Traditionalists deplore music and drinking at North Ossetia’s biggest festival.

By Elizaveta Valieva in the Hetag Grove, North Ossetia (CRS No. 400 12-Jul-07)

For most of the year, the grove of Saint Hetag is a quiet, secluded island of green vegetation sitting in the midst of open fields.

But one day a year, that all changes. On the first Sunday in July, the grove – on the banks of the river Ardon — becomes the most popular place in North Ossetia, as thousands of people descend on it for a festival that is part pagan, part Christian – and which has now become the subject of a fierce national debate.

The pilgrims start arriving at six in the morning. As the grove is only half an hour by car from the North Ossetian capital Vladikavkaz, there are soon so many vehicles that the only way to reach get to the road is by a side-road through the cornfields.

The worshippers head for a small domed temple in the middle of the grove, each carrying home-made beer and three triangular pies on which they have placed three ribs of lamb.

After praying at a makeshift altar, they drop donations into a metal box and light candles.

Then they set about picnicking, either at tables in the open air or inside long brick hangars.

The St Hetag celebration is an old festival. In the Eighties, the Soviet authorities tried to ban the festivities, stationing a ring of policemen around the grove to stop pilgrims getting through. Then they tried making it into a secular national holiday stripped of its religious elements. Musicians and dance groups performed and sports competitions were held at the site.

Once the Soviet Union came to an end in 1991, the religious festival resumed with full force.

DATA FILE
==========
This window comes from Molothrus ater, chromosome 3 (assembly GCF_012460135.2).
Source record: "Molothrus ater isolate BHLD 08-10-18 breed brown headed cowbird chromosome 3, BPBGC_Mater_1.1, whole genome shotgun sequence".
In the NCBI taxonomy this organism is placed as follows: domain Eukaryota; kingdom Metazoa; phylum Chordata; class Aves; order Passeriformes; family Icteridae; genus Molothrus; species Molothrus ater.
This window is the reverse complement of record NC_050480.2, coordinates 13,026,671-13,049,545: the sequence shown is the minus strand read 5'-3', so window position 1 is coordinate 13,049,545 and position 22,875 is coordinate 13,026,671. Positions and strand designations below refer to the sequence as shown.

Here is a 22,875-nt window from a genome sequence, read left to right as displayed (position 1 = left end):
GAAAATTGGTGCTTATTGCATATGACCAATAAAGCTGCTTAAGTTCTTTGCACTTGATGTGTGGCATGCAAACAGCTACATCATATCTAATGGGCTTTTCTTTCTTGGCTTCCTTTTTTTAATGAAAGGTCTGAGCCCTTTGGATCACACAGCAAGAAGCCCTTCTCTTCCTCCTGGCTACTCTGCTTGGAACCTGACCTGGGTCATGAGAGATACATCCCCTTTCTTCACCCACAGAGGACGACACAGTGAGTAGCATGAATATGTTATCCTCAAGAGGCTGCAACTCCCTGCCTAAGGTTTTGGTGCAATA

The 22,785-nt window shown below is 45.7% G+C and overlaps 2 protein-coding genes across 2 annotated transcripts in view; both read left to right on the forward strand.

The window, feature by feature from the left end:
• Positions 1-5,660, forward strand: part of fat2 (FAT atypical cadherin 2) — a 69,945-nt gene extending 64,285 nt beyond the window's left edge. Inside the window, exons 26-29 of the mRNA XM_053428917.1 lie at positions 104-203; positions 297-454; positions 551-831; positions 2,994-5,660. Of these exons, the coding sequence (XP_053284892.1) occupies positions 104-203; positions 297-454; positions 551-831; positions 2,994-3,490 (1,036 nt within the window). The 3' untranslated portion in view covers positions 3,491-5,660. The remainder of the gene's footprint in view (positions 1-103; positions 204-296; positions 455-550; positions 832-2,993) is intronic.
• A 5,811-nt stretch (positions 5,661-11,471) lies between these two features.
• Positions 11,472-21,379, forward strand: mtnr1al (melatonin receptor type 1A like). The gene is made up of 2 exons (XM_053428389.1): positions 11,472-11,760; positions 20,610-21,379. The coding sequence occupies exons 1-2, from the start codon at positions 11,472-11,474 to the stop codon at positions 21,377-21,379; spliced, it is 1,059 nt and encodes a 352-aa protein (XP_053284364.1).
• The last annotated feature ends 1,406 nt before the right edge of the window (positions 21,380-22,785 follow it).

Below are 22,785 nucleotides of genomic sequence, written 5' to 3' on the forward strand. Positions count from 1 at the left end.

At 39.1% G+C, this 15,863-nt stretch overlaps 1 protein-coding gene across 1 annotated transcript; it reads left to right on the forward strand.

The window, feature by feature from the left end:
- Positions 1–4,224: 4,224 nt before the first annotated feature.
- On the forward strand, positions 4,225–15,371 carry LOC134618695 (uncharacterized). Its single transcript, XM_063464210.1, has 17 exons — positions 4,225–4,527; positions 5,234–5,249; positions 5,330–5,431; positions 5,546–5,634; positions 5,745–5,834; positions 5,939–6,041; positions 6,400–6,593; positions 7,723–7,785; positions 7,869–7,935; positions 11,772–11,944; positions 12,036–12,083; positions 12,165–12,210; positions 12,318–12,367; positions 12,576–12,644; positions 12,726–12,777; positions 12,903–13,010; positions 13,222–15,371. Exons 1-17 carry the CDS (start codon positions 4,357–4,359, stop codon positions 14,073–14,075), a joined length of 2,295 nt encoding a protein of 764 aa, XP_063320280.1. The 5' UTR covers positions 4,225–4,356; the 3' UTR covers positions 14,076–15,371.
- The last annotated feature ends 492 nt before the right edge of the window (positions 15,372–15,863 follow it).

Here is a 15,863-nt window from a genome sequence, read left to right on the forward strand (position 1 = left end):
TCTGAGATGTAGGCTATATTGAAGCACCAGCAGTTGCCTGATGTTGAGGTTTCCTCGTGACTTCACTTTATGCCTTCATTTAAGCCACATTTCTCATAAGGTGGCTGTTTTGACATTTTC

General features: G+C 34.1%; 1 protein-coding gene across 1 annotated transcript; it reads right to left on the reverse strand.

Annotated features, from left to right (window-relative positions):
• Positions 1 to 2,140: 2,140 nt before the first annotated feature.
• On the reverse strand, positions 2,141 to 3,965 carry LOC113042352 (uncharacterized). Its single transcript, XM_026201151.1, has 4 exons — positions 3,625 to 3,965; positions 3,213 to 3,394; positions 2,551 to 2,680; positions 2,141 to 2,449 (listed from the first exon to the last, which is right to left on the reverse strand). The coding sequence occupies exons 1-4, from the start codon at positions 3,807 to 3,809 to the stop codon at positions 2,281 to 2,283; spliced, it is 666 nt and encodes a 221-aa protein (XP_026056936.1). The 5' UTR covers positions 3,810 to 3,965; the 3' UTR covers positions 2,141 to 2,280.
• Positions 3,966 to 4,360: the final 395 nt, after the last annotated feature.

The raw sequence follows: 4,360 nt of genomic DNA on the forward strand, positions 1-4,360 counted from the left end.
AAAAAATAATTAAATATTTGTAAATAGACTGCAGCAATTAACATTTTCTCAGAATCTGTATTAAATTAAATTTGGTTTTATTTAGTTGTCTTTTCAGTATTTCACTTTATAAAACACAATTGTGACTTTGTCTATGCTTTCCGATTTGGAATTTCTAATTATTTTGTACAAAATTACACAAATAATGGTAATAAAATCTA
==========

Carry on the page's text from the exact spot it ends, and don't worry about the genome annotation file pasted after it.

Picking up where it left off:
“In those years, the Ossetian people had a need for traditional religion,” said Timur Dzeranov, a scholar and specialist on religious practice. “Events [conflicts] in both North and South Ossetia were a threat to the Ossetians, so they tried to revive their national religion. There was a need for a shrine and the choice fell on Hetag Grove, because it lies in the middle of Ossetia.”

The festival now mixes an assortment of religious elements.

“Traditional Ossetian religion has been preserved only in part,” explained Dzeranov. “There isn’t a unified system of values. Christianity is not totally dominant here, nor is the pagan influence.”

Unlike the other republics of the North Caucasus where Muslim traditions are strong, North Ossetia has a high proportion of Christians, although Islam is also present here. At the same time, there is still an undercurrent of older pagan customs.

“Both the Orthodox Church and the Muslim community are growing stronger in Ossetia,” said Dzeranov. “Today the mosques are full of people and many Ossetians are remembering their Muslim roots. In parallel, other faiths are attracting adherents – Protestants, Baptists, Pentecostalists and Jehovah’s Witnesses.

“Big efforts are also being made to revive traditional Ossetian religion, but my impression is that the Christian and Muslim communities are better organised and there isn’t the same kind of consistency when it comes to traditional religion.”